Other Option: Welington Castillo ($3,300)



Cody Bellinger, LAD at MIL, $5,600 – We’ve been doing this a long time with Jhoulys Chacin ($6,600). However, unlike in years past, the veteran RHP’s issues with left-handed batters no longer reside in the fact he’s unwilling to use his slider against them. Chacin actually is throwing his breaking pitch 48.9 percent of the time versus LHBs in 2019. Yet, sadly, it’s had absolutely no impact on his struggles within the split. Chacin has a 9.34 FIP when facing a left-hander this season; the result of a 3.24 HR/9 and underwhelming 10.3 percent strikeout rate. Bellinger, who hit his 10th home run of the campaign Wednesday, should be able to stay hot this evening.

Other Options: Dan Vogelbach ($4,600), Jay Bruce ($4,300)


Justin Smoak, TOR at OAK, $4,100 – Ideally, this game would be at Rogers Centre instead of the Coliseum, but it really doesn’t seem to matter where Smoak is hitting the past week and a half. Since returning from a nagging neck injury April 11, Smoak has slashed .333/.543/.625 across 35 plate appearances with a .292 ISO. To put it simply: he’s seeing the ball extremely well right now. Aaron Brooks ($6,900) also has had his problems with LHBs in 2019. The fly ball-oriented 28-year-old owns a 7.37 FIP within the split — a direct result of surrendering a .354 wOBA to the 27 left-handed bats he’s faced so far this season.

Other Option: Tyler White ($3,900)



Ryan McMahon, COL vs. PHI, $4,300 – I’m not going to sit here and tell you this won’t be the chalk at 2B, but there’s good reason for McMahon to be an expected popular play aside from his pair of home runs Thursday night. First, if yesterday was any indication of managerial decisions to come, we can expect McMahon to be hitting fifth in the Rockies’ order once again. Second, and this is key, few pitchers struggled with left-handed batters as much as Vince Velasquez ($6,700) did in 2018. Among players who threw the equivalent of 70 innings versus LHBs, only Dylan Bundy could claim to have given up a higher wOBA within the split than Velasquez’s mark of .377.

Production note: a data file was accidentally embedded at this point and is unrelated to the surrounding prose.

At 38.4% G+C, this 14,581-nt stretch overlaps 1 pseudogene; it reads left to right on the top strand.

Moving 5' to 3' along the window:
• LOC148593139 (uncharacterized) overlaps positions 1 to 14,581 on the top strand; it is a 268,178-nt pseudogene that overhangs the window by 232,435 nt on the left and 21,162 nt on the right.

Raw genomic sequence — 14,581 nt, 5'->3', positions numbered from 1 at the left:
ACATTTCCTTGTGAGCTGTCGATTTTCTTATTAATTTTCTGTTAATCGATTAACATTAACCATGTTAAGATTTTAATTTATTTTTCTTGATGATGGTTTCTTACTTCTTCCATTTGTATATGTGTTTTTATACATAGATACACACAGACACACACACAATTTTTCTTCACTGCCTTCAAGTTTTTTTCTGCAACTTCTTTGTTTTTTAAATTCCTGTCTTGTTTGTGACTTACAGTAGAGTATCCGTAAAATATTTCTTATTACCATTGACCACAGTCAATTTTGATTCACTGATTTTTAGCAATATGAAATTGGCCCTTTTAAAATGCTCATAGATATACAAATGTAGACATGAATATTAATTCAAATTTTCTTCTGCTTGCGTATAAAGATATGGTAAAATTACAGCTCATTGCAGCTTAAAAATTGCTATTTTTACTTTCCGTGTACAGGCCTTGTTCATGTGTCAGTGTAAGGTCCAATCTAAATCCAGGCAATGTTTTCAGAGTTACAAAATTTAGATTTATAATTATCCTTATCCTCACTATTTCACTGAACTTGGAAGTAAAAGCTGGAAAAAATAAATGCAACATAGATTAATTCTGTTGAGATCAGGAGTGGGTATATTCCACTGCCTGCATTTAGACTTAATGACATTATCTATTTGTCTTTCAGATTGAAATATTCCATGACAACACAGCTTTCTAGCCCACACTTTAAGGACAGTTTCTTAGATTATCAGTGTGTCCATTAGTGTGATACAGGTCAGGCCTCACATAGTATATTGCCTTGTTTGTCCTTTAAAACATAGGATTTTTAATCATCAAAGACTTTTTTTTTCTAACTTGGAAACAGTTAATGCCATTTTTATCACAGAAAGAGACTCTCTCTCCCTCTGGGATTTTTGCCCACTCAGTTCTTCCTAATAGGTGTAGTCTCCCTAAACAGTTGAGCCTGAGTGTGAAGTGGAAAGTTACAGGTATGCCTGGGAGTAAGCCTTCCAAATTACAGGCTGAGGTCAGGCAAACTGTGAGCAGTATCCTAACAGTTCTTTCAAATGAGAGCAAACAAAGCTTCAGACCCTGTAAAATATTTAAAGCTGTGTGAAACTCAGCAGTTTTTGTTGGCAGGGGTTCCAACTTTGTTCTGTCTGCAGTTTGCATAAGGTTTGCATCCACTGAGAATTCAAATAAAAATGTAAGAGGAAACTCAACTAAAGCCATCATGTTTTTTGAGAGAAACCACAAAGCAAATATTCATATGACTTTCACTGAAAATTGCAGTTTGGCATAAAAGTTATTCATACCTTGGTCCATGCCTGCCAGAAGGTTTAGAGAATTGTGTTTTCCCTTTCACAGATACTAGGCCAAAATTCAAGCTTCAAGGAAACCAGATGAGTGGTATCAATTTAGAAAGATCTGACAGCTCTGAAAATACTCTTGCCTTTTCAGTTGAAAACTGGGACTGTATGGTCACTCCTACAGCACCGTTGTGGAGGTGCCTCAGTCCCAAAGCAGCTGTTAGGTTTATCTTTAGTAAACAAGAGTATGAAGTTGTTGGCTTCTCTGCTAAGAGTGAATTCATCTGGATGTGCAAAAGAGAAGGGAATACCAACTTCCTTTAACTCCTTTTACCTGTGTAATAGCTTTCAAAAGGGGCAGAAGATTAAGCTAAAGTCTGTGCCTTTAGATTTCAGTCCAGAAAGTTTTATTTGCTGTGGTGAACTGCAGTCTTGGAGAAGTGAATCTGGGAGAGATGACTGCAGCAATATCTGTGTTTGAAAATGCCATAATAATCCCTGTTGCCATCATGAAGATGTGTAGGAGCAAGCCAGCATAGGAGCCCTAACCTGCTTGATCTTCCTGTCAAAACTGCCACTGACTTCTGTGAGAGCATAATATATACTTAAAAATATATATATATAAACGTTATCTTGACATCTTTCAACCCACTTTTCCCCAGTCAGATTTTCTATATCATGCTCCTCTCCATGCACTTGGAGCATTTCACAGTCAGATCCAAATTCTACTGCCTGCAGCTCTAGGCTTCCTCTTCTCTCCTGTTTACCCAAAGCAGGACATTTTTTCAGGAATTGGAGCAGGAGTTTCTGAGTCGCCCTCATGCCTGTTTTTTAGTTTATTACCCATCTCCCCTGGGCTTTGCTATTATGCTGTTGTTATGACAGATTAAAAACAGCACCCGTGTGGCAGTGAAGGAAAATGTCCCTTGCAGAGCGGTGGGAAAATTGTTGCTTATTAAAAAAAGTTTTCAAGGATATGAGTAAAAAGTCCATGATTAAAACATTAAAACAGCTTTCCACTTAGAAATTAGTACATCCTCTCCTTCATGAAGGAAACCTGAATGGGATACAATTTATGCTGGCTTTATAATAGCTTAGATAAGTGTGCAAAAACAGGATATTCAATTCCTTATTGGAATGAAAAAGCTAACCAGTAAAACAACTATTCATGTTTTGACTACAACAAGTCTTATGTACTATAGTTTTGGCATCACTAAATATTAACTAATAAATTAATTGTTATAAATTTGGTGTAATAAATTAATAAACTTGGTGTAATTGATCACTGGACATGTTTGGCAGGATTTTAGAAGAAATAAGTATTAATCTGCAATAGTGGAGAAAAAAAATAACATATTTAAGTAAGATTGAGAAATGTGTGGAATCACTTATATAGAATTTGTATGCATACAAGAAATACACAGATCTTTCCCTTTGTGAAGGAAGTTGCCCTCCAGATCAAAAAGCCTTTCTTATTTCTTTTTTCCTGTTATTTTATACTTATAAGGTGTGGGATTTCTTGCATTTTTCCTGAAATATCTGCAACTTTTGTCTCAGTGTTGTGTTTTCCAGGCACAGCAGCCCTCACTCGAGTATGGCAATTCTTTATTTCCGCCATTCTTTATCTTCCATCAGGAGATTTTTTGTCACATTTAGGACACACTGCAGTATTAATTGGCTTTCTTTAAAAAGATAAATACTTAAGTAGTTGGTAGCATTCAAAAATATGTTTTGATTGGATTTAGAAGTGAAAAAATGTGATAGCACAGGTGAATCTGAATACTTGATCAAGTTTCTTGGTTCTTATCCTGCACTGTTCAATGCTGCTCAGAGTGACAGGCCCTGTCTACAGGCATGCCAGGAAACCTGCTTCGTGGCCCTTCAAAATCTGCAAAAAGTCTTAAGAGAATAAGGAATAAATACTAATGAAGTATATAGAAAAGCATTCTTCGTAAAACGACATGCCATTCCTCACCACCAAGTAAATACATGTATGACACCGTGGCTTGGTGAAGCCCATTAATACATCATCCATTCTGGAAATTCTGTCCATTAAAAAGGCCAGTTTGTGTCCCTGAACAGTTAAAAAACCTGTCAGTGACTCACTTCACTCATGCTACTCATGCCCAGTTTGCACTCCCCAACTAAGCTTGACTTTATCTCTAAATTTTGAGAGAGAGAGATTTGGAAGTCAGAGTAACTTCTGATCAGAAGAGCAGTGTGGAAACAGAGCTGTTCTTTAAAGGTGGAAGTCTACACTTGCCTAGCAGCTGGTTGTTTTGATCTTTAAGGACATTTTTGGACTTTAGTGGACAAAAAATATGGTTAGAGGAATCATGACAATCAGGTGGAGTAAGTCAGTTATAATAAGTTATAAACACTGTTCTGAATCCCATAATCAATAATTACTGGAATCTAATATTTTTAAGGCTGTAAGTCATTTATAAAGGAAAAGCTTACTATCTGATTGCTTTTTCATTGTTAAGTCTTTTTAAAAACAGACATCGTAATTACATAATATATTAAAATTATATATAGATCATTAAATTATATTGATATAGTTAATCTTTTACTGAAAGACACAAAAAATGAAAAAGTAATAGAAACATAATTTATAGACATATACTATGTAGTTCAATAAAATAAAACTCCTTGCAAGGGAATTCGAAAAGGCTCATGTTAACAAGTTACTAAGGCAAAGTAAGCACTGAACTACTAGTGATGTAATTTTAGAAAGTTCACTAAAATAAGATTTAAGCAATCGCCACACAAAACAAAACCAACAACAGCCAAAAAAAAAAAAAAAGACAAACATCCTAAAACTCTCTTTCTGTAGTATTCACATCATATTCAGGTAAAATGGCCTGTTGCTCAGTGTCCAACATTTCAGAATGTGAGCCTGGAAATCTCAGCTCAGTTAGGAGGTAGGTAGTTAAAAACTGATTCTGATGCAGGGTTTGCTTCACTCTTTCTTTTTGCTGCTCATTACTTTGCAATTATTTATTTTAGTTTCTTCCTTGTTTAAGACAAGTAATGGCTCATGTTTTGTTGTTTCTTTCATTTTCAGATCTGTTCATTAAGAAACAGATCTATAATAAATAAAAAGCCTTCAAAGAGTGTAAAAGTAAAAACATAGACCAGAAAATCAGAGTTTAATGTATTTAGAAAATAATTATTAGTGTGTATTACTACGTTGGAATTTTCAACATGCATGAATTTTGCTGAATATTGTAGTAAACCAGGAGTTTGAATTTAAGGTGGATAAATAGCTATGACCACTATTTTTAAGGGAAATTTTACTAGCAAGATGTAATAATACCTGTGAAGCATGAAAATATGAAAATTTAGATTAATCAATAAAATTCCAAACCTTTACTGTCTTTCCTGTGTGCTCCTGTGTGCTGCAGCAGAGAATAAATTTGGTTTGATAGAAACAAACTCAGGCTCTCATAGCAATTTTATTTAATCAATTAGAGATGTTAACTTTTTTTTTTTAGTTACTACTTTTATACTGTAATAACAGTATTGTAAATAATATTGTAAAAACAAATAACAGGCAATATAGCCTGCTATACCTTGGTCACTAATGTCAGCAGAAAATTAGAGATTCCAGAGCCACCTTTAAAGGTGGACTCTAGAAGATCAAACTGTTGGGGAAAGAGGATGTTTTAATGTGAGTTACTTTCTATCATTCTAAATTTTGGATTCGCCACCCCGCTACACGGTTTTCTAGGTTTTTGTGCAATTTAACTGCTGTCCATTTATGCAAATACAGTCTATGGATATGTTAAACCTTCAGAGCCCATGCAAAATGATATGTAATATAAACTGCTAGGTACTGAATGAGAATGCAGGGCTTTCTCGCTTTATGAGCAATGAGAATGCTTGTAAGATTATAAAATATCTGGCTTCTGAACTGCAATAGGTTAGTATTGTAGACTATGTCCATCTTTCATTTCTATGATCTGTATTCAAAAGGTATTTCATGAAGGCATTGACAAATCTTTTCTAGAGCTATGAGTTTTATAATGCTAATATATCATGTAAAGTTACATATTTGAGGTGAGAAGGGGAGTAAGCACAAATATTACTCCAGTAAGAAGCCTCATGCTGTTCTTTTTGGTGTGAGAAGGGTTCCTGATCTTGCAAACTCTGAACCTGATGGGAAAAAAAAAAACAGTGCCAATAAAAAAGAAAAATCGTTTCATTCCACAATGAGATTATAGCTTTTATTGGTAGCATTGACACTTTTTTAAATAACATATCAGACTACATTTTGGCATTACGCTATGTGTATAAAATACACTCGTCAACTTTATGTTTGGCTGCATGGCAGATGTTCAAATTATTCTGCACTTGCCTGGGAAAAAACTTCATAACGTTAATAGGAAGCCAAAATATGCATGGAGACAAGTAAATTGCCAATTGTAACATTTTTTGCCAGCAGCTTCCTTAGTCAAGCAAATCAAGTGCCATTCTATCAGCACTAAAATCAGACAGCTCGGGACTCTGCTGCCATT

Other Option: Howie Kendrick ($4,400)


Robinson Cano, NYM at STL, $3,600 – Cano smashed a home run off of Max Scherzer in his first at-bat of 2019. Since then, it’s sort of looked like the former All-Star has forgotten how to hit a baseball. Yet, despite that fact, the Mets have stayed committed to batting the veteran third in their lineup. It’s a bad decision; however, for the purposes of DFS lineups this evening, it’s a beneficial one. If Cano was looking for a pristine matchup to break out of this slump, Adam Wainwright ($7,400) is his man. Wainwright has pitched to an ugly 8.22 FIP against LHBs so far in 2019, with lefties combining to hit to a massive .398 wOBA off of the veteran. At a price this inexpensive, you almost have to give Cano a look on this slate.



Jeff McNeil, NYM at STL, $4,200 – Take everything I just said about how Wainwright struggles with LHBs and apply it to someone who actually is hitting well right now. McNeil, who has multiple hits in six straight games and eight of his past 10 contests overall, was bumped up to the leadoff spot in the Mets’ order Wednesday. It’s possible that changes if Brandon Nimmo ($4,100) is able to return from a neck ailment Friday; but, with McNeil’s hot-hitting and his general contact skills, it’s difficult to see why he wouldn’t remain near the top of New York’s lineup.

Other Options: Anthony Rendon ($5,300), Max Muncy ($4,500)